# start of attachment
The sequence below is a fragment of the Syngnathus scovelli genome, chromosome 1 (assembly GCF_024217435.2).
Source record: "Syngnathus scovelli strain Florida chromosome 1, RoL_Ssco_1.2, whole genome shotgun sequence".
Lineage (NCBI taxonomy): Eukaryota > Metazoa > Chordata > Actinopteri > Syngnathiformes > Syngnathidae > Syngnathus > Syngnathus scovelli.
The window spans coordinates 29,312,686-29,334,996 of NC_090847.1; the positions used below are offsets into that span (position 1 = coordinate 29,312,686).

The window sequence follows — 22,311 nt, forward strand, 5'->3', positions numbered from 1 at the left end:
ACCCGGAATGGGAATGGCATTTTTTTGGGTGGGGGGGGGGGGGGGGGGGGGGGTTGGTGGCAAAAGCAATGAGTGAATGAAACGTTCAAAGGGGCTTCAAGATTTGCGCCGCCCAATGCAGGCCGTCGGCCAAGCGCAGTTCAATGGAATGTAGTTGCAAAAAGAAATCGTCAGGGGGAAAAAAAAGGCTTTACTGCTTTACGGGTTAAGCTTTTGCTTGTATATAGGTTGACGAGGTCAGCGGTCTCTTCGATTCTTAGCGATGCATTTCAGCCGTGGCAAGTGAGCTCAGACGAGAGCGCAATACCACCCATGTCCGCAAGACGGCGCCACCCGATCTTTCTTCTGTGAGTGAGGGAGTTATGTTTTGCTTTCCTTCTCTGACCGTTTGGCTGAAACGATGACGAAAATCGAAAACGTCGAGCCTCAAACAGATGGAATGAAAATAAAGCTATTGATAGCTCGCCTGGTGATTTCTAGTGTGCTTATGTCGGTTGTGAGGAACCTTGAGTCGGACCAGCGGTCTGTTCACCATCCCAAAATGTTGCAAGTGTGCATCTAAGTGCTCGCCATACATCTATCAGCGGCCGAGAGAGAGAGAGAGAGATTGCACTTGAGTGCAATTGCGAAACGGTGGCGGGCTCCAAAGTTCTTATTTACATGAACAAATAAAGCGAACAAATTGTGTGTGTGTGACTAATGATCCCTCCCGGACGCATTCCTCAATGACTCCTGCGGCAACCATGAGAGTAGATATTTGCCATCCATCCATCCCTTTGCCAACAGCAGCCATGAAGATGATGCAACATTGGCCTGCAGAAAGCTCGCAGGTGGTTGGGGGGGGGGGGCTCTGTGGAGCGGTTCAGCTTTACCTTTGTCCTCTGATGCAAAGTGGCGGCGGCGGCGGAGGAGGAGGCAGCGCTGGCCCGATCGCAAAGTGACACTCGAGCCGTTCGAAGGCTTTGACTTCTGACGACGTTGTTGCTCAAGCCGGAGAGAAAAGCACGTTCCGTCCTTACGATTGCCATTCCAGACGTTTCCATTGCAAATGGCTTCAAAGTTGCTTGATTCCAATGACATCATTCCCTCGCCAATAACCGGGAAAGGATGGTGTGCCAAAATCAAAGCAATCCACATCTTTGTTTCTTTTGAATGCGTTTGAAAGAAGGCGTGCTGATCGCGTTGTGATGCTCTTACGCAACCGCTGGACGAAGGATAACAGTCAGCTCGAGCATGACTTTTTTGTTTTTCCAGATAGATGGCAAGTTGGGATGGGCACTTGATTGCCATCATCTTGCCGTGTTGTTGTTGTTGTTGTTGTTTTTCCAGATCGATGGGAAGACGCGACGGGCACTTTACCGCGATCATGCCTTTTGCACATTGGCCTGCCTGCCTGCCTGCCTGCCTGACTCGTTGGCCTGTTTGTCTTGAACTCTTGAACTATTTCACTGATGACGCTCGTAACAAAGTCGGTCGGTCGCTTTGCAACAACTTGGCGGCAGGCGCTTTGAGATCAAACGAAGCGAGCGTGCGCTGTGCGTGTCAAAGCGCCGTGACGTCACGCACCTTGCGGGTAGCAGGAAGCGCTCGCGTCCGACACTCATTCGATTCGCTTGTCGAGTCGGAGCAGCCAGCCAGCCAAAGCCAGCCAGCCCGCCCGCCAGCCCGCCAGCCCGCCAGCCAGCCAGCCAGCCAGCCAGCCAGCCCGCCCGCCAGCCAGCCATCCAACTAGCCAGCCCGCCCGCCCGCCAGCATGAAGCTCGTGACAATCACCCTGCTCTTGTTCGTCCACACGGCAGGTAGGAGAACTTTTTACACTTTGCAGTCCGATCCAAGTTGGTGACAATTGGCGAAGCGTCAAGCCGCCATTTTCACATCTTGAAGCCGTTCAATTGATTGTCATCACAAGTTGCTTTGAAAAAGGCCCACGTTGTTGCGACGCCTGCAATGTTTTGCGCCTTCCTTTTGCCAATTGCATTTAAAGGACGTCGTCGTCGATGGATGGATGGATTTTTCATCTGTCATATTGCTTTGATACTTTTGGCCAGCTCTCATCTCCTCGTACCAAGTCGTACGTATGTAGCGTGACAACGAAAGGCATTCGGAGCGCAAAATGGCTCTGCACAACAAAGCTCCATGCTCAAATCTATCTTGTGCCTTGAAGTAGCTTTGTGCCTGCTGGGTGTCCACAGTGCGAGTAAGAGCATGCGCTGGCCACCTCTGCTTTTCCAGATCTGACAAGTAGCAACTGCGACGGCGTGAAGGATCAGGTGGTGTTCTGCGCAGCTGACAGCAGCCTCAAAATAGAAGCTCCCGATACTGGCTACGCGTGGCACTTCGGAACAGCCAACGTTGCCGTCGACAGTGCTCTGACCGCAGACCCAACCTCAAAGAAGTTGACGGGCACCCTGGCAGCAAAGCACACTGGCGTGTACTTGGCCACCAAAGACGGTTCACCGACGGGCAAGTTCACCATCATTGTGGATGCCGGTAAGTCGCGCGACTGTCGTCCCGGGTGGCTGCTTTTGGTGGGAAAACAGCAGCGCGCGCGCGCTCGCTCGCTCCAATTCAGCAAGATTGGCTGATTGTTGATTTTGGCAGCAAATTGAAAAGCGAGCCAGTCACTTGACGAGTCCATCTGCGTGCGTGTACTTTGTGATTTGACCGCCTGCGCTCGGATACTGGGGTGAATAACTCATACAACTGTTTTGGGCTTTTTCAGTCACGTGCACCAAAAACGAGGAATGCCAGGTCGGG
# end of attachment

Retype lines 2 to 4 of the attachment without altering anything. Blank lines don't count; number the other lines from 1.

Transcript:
Source record: "Syngnathus scovelli strain Florida chromosome 1, RoL_Ssco_1.2, whole genome shotgun sequence".
Lineage (NCBI taxonomy): Eukaryota > Metazoa > Chordata > Actinopteri > Syngnathiformes > Syngnathidae > Syngnathus > Syngnathus scovelli.
The window spans coordinates 29,312,686-29,334,996 of NC_090847.1; the positions used below are offsets into that span (position 1 = coordinate 29,312,686).